BBC - Earth News - Cuckoos are no match for local reed warblers
Research into the relationship between cuckoos and reed warblers has to date concentrated on the behaviour of individual birds and their. The cuckoo is a brood parasite, which means it lays its eggs in the nests of other birds, thus forcing the unwitting "foster parents" to hatch and raise the cuckoo's. With their landmark publication 'Cuckoos versus reed warblers: adaptations and but when the young bird is born it casts out of the nest those with whom it has A. Lotem, H. Nakamura, A. ZahaviRejection of cuckoo eggs in relation to host .
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Egg marking contrast showed a decreasing trend, with species differences also decreasing, suggesting better mimicry. Our results suggest multidirectional evolution of eggshell components in this system, with potential implications for mimicry and rejection over time. During long-term coevolutionary arms races among brood parasites and their hosts, selection pressures drive adaptations of the brood parasites and counter-adaptations of hosts Davies, Many hosts have evolved the ability to recognize alien eggs and eject them from their nests, or desert their clutch entirely, and so many female cuckoos deceive host parents through laying eggs that mimic those of their host, making recognition of foreign eggs more difficult.
Even when studies are based on eggs stored in museum collections e. As such, there is a pressing need for long-term studies on the coevolution of egg colour e. Previous modelling has predicted that cuckoos should over time benefit from increasing the resemblance of their own eggs to those of the host and that hosts should be under selection to escape parasitism Takasu, Therefore, the selection pressure derived from brood parasitism may promote host eggs in a given population to change phenotypes over time Takasu et al.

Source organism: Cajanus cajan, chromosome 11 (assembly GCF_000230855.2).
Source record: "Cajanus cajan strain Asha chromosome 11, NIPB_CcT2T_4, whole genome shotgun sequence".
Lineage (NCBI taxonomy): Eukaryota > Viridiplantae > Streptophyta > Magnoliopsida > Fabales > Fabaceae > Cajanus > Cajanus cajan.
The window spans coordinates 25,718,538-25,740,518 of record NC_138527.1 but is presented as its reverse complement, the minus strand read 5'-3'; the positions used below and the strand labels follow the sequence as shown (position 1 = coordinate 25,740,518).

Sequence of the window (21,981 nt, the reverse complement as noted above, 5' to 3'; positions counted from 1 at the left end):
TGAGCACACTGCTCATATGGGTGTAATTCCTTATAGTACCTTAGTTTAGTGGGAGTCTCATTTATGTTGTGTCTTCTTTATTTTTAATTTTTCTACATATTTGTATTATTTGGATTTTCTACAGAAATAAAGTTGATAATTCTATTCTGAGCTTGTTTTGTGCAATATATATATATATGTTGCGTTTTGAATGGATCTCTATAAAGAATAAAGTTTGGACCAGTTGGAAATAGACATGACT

As sole occupant, it tricks its warbler 'parents' into supplying its voracious appetite until it fledges.
Cuckoos are expert tricksters: If the reed warbler detects an alien egg in its nest, or spots a cuckoo nearby, it may eject the odd-looking egg. But cuckoos are so swift in laying their eggs only one is laid per nest and the process is over in as little as 10 secondsand so clever at disguising their eggs, that warblers are often uncertain whether an odd egg in the clutch is a cuckoo egg or one of their own.
Research into the relationship between cuckoos and reed warblers has to date concentrated on the behaviour of individual birds and their interactions with cuckoos, described as parasites. A new study published today 22 January in Scientific Reports looks at wider interactions between neighbouring communities of reed warblers, their strategies for coping with cuckoos, and, in particular, how warblers assess levels of risk by gathering information from a variety of sources. After two years of observation of warblers that spend the breeding season at Wicken Fen in Cambridgeshire, authors Rose Thorogood and Nicholas Davies Department of Zoology reveal that a kind of "neighbourhood watch" exists out in the reed beds, keeping birds up-to-date with the latest threats.
Using a series of controlled experiments, involving model cuckoos and broadcasts of reed warbler alarm calls, the researchers revealed that reed warblers factored information gathered from close surveillance of the neighbourhood into their decision-making when assessing whether or not to eject an egg.
When reed warblers spot a cuckoo, they may mob it and emit alarm calls that carry up to 40 metres. Nick Davies Reed warblers are a little smaller than sparrows and each one weighs no more than a large envelope. As autumn begins they migrate some 5, km from Britain to West Africa, a journey they might make just two or three times in their short lives.
In April they fly north to breed in the watery landscapes of northern Europe where they raise their young in nests suspended from reeds.
Cuckoo and Warbler Symbiotic Relationship by Kelsie Reid on Prezi
Sometimes they are tricked into raising cuckoo chicks which grow to four times their size. He carefully parts the reeds until he can see a pair of warblers feeding their young in a nest. When several hours later he stands up, the intimate world of the warbler disappears into the great expanse of fenland and the wide East Anglian skies.
Observation remains vital to learning more about the world, believes Davies.Common Cuckoo Chick Ejects Eggs Of Reed Warbler Out Of The Nest